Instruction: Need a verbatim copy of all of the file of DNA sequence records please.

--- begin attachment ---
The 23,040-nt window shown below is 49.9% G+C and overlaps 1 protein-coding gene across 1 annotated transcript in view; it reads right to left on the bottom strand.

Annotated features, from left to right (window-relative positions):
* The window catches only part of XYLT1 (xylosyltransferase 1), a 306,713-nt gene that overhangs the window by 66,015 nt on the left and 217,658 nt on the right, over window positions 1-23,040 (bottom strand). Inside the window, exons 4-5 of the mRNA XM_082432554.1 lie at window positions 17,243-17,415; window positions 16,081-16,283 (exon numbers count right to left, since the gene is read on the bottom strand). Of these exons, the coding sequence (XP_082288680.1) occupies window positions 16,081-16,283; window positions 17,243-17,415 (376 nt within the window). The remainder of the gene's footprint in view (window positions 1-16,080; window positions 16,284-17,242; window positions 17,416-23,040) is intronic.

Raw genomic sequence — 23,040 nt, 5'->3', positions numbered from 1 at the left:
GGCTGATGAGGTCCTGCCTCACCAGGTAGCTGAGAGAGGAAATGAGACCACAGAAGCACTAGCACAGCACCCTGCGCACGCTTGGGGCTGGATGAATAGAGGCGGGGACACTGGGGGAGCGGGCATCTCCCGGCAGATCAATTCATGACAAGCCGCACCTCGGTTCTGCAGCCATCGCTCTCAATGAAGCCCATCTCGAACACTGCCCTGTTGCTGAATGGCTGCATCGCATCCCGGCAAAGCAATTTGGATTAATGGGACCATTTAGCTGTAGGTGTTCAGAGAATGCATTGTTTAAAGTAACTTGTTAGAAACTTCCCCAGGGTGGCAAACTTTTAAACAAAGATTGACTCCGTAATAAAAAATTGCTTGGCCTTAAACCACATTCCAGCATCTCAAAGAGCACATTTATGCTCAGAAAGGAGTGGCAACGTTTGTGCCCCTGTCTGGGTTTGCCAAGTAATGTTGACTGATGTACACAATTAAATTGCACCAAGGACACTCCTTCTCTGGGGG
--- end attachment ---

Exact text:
The 23,040-nt window shown below is 49.9% G+C and overlaps 1 protein-coding gene across 1 annotated transcript in view; it reads right to left on the bottom strand.

Annotated features, from left to right (window-relative positions):
* The window catches only part of XYLT1 (xylosyltransferase 1), a 306,713-nt gene that overhangs the window by 66,015 nt on the left and 217,658 nt on the right, over window positions 1-23,040 (bottom strand). Inside the window, exons 4-5 of the mRNA XM_082432554.1 lie at window positions 17,243-17,415; window positions 16,081-16,283 (exon numbers count right to left, since the gene is read on the bottom strand). Of these exons, the coding sequence (XP_082288680.1) occupies window positions 16,081-16,283; window positions 17,243-17,415 (376 nt within the window). The remainder of the gene's footprint in view (window positions 1-16,080; window positions 16,284-17,242; window positions 17,416-23,040) is intronic.

Raw genomic sequence — 23,040 nt, 5'->3', positions numbered from 1 at the left:
GGCTGATGAGGTCCTGCCTCACCAGGTAGCTGAGAGAGGAAATGAGACCACAGAAGCACTAGCACAGCACCCTGCGCACGCTTGGGGCTGGATGAATAGAGGCGGGGACACTGGGGGAGCGGGCATCTCCCGGCAGATCAATTCATGACAAGCCGCACCTCGGTTCTGCAGCCATCGCTCTCAATGAAGCCCATCTCGAACACTGCCCTGTTGCTGAATGGCTGCATCGCATCCCGGCAAAGCAATTTGGATTAATGGGACCATTTAGCTGTAGGTGTTCAGAGAATGCATTGTTTAAAGTAACTTGTTAGAAACTTCCCCAGGGTGGCAAACTTTTAAACAAAGATTGACTCCGTAATAAAAAATTGCTTGGCCTTAAACCACATTCCAGCATCTCAAAGAGCACATTTATGCTCAGAAAGGAGTGGCAACGTTTGTGCCCCTGTCTGGGTTTGCCAAGTAATGTTGACTGATGTACACAATTAAATTGCACCAAGGACACTCCTTCTCTGGGGG